- Addition of Wendler Glottoplasty on Voice Therapy Improves Trans Female Voice Outcomes
At the Grabscheid Voice and Swallowing Center we offer laryngeal surgery for the transgender community. We believe the key to a successful outcome for our patients is the use of both behavioral therapy and surgery. In our retrospective study, we discovered that while patients do improve with voice therapy, they are more satisfied and achieve a higher average pitch when combining voice therapy and surgery.
Virtual Reality in Voice Science and Laryngology
- The Influence of Multisensory Input on Voice Perception and Production using Immersive VR
The purpose of this study was to examine the influence of auditory vs. visual vs. combined audiovisual input on perception and production of one’s voice, using immersive virtual reality technology. Thirty-one vocally healthy individuals were studied with 18 sensory input conditions using immersive VR technology. These conditions were auditory only, visual only and audiovisual with and without background noise. Results showed that not only auditory but also visual input significantly influenced individuals’ own voice perception and production. This study set the foundation for future studies on visual and audiovisual inputs on clinical approaches and treatments going forward.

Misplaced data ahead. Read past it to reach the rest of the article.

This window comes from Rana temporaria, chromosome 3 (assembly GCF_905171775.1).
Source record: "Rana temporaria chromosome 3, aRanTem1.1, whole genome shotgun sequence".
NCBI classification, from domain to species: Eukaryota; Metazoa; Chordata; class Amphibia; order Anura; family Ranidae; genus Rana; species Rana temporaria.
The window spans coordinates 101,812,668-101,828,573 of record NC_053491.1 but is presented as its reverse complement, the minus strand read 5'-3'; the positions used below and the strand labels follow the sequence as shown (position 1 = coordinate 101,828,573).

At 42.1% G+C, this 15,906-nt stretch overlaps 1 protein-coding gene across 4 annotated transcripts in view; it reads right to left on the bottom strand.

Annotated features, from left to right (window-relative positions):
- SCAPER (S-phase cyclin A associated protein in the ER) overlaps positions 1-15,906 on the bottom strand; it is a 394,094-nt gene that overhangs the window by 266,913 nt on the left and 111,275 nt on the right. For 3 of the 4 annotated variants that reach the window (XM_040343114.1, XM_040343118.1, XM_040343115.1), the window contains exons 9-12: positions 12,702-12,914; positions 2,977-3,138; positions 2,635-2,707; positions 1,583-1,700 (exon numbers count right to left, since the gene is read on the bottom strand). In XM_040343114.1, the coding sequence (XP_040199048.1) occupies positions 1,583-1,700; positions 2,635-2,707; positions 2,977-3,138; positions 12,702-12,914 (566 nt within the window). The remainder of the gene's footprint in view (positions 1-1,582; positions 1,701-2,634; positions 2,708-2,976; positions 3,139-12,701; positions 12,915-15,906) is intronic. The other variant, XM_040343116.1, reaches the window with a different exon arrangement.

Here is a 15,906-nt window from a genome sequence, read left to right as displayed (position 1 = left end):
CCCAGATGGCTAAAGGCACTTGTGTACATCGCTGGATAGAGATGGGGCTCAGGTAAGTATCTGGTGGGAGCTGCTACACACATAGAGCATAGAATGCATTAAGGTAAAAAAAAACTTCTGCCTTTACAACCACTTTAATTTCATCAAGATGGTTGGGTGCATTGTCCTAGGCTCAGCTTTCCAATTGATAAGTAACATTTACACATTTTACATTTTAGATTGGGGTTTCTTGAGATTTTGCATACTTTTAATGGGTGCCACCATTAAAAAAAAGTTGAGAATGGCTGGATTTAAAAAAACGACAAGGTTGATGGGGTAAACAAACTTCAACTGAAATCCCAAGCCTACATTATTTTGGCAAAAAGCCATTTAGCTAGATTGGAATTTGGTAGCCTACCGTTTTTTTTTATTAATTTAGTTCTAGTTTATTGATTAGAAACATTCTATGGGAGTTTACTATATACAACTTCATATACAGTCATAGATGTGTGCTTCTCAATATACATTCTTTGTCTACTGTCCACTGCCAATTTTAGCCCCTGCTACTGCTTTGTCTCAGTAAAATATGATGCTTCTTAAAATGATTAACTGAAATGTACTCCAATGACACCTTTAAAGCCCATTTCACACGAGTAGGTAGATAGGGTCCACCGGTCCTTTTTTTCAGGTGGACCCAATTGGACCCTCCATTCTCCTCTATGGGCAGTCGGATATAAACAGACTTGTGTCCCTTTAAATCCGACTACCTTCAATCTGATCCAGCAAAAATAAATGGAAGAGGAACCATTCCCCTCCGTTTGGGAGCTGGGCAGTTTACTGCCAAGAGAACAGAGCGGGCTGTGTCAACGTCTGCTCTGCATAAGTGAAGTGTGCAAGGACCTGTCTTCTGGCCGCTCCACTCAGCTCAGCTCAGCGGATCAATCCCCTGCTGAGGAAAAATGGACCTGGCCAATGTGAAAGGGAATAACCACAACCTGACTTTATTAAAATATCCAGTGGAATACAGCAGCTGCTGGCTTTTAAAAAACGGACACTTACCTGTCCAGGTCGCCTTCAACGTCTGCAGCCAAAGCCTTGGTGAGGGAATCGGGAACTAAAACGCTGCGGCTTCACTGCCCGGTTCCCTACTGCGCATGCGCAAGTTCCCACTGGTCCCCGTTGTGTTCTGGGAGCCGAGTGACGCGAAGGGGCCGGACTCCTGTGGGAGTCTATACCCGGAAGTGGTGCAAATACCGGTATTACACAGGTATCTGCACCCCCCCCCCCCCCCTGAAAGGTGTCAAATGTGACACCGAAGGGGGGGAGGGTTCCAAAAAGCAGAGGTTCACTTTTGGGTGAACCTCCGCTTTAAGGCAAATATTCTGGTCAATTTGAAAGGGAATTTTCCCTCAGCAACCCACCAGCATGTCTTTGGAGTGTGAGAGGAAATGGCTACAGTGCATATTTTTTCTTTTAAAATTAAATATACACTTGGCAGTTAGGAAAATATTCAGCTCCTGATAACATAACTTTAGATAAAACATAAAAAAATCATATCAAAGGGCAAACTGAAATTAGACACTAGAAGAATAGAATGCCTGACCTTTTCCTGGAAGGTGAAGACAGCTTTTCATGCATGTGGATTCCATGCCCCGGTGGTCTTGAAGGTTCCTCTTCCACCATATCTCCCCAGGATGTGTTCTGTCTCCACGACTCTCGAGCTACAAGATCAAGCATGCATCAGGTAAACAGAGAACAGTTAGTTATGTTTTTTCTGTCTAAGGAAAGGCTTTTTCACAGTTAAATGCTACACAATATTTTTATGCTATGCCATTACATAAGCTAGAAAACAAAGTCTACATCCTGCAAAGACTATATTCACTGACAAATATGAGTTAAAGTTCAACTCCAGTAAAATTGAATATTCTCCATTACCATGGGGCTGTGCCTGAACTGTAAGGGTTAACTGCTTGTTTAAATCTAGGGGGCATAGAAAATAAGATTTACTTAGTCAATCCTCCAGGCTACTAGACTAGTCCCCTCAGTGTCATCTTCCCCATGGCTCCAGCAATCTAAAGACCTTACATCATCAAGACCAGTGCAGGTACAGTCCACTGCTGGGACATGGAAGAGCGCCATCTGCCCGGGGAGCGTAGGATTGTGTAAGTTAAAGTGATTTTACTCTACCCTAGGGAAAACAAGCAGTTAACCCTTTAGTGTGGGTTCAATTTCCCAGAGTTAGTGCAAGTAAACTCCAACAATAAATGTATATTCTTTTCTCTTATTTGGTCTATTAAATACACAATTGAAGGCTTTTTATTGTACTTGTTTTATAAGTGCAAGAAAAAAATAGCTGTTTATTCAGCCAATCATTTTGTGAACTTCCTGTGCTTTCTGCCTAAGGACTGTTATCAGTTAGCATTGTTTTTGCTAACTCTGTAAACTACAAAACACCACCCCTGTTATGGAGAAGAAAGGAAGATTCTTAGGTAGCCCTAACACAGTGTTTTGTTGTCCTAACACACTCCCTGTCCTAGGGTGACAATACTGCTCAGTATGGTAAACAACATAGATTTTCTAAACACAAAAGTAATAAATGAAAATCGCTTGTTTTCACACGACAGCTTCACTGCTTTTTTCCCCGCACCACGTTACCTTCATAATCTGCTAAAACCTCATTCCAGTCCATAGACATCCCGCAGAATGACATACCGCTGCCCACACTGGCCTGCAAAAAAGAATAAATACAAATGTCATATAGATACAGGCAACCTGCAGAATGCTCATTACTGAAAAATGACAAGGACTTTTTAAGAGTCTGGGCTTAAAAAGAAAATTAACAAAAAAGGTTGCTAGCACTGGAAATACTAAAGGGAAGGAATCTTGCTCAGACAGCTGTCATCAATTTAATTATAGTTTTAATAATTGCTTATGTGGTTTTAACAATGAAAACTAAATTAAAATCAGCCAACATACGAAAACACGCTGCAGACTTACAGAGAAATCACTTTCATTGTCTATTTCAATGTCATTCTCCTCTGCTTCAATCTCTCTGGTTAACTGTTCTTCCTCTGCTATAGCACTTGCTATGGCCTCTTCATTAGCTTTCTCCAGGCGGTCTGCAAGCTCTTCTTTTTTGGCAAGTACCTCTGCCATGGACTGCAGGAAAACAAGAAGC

- Enhancing the Patient Experience in Office-Based Laryngology Procedures with Passive VR as a Pain Distraction
Researchers at the Grabsheid Voice and Swallowing Center have published the results of their recent study regarding the efficacy of VR sensory distraction and calm environment on the overall level of patients’ comfort, while undergoing office-based surgery on their throat with only local anesthesia. Patients were divided into two similar groups. One group received standard local anesthesia and the other group had local anesthesia with VR distraction. In direct comparison, the group that had the procedure with the addition of VR distraction reported significantly less distress during the procedure than those who had local anesthesia alone.